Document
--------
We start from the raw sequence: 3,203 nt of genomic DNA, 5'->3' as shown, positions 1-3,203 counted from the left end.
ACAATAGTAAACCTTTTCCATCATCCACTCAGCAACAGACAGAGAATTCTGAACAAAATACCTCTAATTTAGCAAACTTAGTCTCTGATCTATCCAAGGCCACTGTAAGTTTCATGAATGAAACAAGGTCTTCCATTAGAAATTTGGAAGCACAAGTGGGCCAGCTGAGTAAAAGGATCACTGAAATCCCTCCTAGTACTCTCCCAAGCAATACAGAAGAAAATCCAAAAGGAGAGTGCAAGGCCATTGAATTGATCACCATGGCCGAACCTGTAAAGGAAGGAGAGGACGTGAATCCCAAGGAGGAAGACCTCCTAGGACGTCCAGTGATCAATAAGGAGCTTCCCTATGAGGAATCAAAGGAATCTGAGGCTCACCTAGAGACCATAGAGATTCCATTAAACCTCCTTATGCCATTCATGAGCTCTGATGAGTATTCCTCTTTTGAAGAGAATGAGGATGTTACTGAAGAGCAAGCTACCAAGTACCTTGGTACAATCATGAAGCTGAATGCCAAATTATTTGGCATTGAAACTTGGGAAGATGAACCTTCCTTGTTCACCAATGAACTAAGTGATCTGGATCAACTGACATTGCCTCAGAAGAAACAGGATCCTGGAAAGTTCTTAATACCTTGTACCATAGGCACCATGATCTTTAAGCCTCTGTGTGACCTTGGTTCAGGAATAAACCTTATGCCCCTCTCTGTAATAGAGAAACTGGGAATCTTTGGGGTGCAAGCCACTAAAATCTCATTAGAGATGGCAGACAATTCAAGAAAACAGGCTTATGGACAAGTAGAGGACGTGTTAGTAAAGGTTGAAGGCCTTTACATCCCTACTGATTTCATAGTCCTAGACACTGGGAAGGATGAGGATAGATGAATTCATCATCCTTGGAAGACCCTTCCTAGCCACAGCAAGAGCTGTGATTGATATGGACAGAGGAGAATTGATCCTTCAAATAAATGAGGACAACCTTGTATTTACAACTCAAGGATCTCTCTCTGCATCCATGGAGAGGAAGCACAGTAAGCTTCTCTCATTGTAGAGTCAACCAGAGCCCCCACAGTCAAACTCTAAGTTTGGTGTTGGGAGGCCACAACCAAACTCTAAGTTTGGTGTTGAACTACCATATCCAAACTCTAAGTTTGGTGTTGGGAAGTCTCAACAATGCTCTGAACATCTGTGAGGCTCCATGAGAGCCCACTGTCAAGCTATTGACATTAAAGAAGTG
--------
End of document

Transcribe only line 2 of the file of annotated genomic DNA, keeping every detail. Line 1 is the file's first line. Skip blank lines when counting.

ACAATAGTAAACCTTTTCCATCATCCACTCAGCAACAGACAGAGAATTCTGAACAAAATACCTCTAATTTAGCAAACTTAGTCTCTGATCTATCCAAGGCCACTGTAAGTTTCATGAATGAAACAAGGTCTTCCATTAGAAATTTGGAAGCACAAGTGGGCCAGCTGAGTAAAAGGATCACTGAAATCCCTCCTAGTACTCTCCCAAGCAATACAGAAGAAAATCCAAAAGGAGAGTGCAAGGCCATTGAATTGATCACCATGGCCGAACCTGTAAAGGAAGGAGAGGACGTGAATCCCAAGGAGGAAGACCTCCTAGGACGTCCAGTGATCAATAAGGAGCTTCCCTATGAGGAATCAAAGGAATCTGAGGCTCACCTAGAGACCATAGAGATTCCATTAAACCTCCTTATGCCATTCATGAGCTCTGATGAGTATTCCTCTTTTGAAGAGAATGAGGATGTTACTGAAGAGCAAGCTACCAAGTACCTTGGTACAATCATGAAGCTGAATGCCAAATTATTTGGCATTGAAACTTGGGAAGATGAACCTTCCTTGTTCACCAATGAACTAAGTGATCTGGATCAACTGACATTGCCTCAGAAGAAACAGGATCCTGGAAAGTTCTTAATACCTTGTACCATAGGCACCATGATCTTTAAGCCTCTGTGTGACCTTGGTTCAGGAATAAACCTTATGCCCCTCTCTGTAATAGAGAAACTGGGAATCTTTGGGGTGCAAGCCACTAAAATCTCATTAGAGATGGCAGACAATTCAAGAAAACAGGCTTATGGACAAGTAGAGGACGTGTTAGTAAAGGTTGAAGGCCTTTACATCCCTACTGATTTCATAGTCCTAGACACTGGGAAGGATGAGGATAGATGAATTCATCATCCTTGGAAGACCCTTCCTAGCCACAGCAAGAGCTGTGATTGATATGGACAGAGGAGAATTGATCCTTCAAATAAATGAGGACAACCTTGTATTTACAACTCAAGGATCTCTCTCTGCATCCATGGAGAGGAAGCACAGTAAGCTTCTCTCATTGTAGAGTCAACCAGAGCCCCCACAGTCAAACTCTAAGTTTGGTGTTGGGAGGCCACAACCAAACTCTAAGTTTGGTGTTGAACTACCATATCCAAACTCTAAGTTTGGTGTTGGGAAGTCTCAACAATGCTCTGAACATCTGTGAGGCTCCATGAGAGCCCACTGTCAAGCTATTGACATTAAAGAAGTG